6 of 7 people found the following review helpful
The first - the best!,
This review is from: One Step Beyond... (Audio CD)
By 1976, rock music had become so saturated with pretentiousness that people started to react and a whole mass of styles developed. The British Ska revival was one, led by the Specials and Madness, adopting an authentic attitude and philosophy that echoed the ska bands of the 60s. This is encapsulated in Madness early albums; "One Step Beyond" (1979) included. Their style was sometimes accused of not being truly reflective of traditional Ska, and their lyrics lacked the sense of protest projected by some other bands. There may be some truth in this, but they seemed to do so with an attractive sense of innocence i.e., they said 'hey, this is just music, music to enjoy... there are no politics here!!! In terms of song writing, Madness were probably one step beyond most of their colleagues anyway. Lyrically, their song tend to be influenced by observations of working class Londoners and their experience of life and relationships, with many references to specific characters, local newspapers, tube stations, etc, mixed with more exotic locations i.e., Cairo, the jungle etc.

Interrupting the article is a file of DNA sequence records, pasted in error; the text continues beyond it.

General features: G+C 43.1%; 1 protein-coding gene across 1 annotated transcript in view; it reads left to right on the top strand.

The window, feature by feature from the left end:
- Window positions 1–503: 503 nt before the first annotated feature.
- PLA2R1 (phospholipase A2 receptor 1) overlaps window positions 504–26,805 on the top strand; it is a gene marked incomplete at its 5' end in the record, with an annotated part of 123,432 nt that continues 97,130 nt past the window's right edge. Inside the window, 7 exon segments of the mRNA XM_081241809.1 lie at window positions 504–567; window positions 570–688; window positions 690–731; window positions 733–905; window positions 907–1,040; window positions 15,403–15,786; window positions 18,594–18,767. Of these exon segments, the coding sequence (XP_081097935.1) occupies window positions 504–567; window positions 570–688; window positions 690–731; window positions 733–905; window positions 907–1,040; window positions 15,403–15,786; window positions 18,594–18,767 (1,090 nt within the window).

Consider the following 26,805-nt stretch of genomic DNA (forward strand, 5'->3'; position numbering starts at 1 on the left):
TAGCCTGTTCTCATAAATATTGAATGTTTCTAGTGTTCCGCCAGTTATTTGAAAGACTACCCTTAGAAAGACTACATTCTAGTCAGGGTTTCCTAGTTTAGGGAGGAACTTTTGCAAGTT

"One Step Beyond" opens with the title track- and Chas Smash demanding attention: 'hey you! Don't watch that, watch this!' He refers to Prince Buster: 'Well listen Buster........' who is obviously Madness' main hero. There are two covers of Buster songs: 'One Step Beyond' and 'Madness', a song which, of course, they eventually named themselves after. Also, 'The Prince' is obviously a tribute. Madness soon introduce their very skilful song-writing ability with 'My Girl', 'Believe Me', and 'In the Middle of the Night'. 'Night Boat to Cairo' (a regular concert encore to this date) even attempts to break the traditional pop format, with its one single verse in the middle of the track before a modulation from C-F. With this track, Madness also show-off their ability to musically depict the lyrical content of their songs, with the small-ranged chromatic melodies from voice and instruments and the 'Lawrence of Arabia' style harmonic sequences. We are led into a military camp in 'Land of Hope and Glory', which is echoed at the end in 'Chipmunks Are Go' with its army-style call and response chanting. There is a fabulous Ska rendition of the main theme from Tchaikovsky's 'Swan Lake', which urinates all over anything the prog rockers attempted to do with classical tracks in earlier years.
There are some weaker tracks towards the end and this, unfortunately, became a bit of a Madness trait. However, on "One Step Beyond" it really doesn't matter. From the moment Chas shouts those words and the band kicks in, the energy will overtake you for the next forty minutes, and there's no stopping it.